For example, if you became an addict during your teenage years, but you’re now sober in your late 20’s — things are going to be very different. Your role in your family and friendships will have evolved since you were last a sober, fully functioning person, and this conversation can help to establish expectations around the new role that you will play in your sobriety.
Most people would have gotten used to seeing you as an addict, and this is a way for both of you to establish boundaries. Talking about it will help them draw a healthy conclusion regarding your new lifestyle, and they won’t expect too much or too little from you – and vice versa.
Keep your promises
When you’ve taken the time to make amends and discuss the expectations that your friends and family have of you, it’s time to follow through on your promises. Chances are that, as an addict, you weren’t known for your reliability, and this is the perfect time for you to change people’s perceptions of you. This comes down to handling your obligations.
Words don’t mean a thing if meaningful actions don’t follow them, and this gives you the opportunity to really solidify your relationships with loved ones. Keep the promises that you make, follow through on what you said you’d do now and in the long term. This won’t just go a long way in mending relationships but will also have the added advantage of helping you feel better about yourself too.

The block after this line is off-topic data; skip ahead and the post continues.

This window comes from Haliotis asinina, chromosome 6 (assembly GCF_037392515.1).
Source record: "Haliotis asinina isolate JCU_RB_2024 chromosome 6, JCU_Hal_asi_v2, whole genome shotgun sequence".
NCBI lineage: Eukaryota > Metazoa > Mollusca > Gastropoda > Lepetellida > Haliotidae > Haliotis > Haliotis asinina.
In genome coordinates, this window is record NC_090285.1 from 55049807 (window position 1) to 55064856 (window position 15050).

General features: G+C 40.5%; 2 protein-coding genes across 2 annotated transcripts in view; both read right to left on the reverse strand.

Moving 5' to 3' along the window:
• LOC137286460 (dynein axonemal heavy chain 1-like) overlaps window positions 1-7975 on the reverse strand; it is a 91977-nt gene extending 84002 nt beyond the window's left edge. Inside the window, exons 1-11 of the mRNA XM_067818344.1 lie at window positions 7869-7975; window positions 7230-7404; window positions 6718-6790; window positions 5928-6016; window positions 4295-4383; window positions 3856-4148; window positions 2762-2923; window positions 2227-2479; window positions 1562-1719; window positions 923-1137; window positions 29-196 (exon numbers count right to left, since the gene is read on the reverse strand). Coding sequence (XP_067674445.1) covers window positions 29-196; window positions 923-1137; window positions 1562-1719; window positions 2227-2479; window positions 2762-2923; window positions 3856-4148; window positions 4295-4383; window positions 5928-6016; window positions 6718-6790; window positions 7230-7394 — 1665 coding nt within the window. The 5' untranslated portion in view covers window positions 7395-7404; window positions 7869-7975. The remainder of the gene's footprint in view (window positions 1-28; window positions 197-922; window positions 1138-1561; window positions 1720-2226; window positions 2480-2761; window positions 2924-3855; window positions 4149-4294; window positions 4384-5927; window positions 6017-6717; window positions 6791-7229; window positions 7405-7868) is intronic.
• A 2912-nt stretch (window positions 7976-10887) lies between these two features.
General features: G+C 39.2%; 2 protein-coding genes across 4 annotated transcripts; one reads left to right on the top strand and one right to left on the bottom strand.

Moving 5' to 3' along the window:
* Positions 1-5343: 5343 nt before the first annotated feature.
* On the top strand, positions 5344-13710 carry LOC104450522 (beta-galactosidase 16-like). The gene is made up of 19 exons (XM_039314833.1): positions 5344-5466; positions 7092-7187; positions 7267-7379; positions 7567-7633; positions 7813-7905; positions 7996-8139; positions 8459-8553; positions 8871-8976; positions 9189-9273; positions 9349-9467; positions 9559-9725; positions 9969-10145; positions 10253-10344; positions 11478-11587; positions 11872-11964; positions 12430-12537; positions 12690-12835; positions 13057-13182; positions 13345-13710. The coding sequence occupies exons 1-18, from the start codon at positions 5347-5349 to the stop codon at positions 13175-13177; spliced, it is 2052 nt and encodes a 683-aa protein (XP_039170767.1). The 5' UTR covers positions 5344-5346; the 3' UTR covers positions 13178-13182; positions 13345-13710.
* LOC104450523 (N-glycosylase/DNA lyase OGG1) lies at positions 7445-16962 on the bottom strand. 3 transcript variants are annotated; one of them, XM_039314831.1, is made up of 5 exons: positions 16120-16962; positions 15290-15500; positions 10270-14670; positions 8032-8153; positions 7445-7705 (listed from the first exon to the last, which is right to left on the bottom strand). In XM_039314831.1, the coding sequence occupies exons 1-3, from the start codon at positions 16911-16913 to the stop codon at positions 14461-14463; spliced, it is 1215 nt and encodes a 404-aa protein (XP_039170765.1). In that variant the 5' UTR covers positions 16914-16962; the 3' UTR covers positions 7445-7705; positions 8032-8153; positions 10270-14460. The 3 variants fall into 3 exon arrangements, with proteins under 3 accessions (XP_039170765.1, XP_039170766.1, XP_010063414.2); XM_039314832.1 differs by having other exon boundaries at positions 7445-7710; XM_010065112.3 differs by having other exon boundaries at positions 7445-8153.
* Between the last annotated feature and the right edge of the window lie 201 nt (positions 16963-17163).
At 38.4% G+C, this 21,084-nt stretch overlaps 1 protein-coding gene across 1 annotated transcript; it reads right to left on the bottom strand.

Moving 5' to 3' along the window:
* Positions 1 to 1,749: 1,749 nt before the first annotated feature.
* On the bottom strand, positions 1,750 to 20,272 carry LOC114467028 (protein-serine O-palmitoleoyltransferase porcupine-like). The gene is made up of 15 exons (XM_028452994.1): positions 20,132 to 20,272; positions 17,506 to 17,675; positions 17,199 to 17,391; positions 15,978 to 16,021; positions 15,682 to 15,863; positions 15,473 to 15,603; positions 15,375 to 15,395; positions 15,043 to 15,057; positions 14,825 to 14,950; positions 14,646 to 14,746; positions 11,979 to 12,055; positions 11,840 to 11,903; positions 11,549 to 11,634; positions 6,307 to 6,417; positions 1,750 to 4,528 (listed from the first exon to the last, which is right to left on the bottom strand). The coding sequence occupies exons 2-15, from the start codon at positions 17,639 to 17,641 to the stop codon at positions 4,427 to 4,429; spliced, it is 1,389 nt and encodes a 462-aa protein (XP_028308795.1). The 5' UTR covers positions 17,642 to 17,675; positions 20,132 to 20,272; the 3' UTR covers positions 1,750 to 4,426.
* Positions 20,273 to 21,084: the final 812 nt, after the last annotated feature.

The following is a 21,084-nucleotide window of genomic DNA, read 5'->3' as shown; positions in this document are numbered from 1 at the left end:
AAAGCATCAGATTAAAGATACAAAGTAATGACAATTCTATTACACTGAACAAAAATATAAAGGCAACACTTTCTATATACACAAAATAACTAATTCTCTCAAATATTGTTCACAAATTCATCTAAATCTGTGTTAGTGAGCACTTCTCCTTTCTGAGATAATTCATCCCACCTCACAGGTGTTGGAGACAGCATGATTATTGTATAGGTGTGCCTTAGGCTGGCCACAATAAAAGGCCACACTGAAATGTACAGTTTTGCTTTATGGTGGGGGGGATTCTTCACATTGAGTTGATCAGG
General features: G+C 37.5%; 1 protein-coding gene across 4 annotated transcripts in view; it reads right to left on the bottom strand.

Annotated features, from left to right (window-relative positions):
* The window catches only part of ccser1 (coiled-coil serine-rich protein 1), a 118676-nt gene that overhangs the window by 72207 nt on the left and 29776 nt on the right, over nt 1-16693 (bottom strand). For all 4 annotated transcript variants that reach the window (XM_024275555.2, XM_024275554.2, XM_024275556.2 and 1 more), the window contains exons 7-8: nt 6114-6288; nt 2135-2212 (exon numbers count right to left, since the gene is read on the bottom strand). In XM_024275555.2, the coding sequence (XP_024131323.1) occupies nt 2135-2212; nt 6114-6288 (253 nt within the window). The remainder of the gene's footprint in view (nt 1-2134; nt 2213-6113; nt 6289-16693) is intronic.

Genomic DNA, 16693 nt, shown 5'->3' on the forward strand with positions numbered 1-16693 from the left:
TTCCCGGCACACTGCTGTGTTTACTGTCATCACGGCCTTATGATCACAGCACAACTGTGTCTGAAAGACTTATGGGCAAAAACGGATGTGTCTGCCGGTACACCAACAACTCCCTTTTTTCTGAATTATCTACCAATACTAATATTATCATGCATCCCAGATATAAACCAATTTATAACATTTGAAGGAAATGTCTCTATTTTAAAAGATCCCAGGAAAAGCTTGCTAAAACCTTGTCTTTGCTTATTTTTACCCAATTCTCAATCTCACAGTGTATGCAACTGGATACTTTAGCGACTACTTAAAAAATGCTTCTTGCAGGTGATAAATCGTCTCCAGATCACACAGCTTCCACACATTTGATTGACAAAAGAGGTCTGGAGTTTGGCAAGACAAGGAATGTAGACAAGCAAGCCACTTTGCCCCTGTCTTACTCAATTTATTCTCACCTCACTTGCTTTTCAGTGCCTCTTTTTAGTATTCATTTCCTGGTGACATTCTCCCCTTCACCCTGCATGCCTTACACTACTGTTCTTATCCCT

Create a sober friendship network
There’s not a lot that is as much of a threat to your newfound sobriety as hanging out with old friends that still dabble in drinks or drugs. Even if these old friends support you, if they are still addicts, they are in the exact same place where you left them. They are headed in the complete opposite direction to where you want to go. You are more likely to relapse with people from your past who are still using than you are with anyone else.
Your future health, sobriety, and happiness are more important than sentimentality. Now is the time to branch out and create a network of sober friends that can support you through the rough times and celebrate with you on the other side.
Find a new hobby or purpose
Life as an addict normally revolves around trying to get your next fix or enjoying a high. When you come out of rehab, it can be hard to find something to fill all the time that you never used to have before.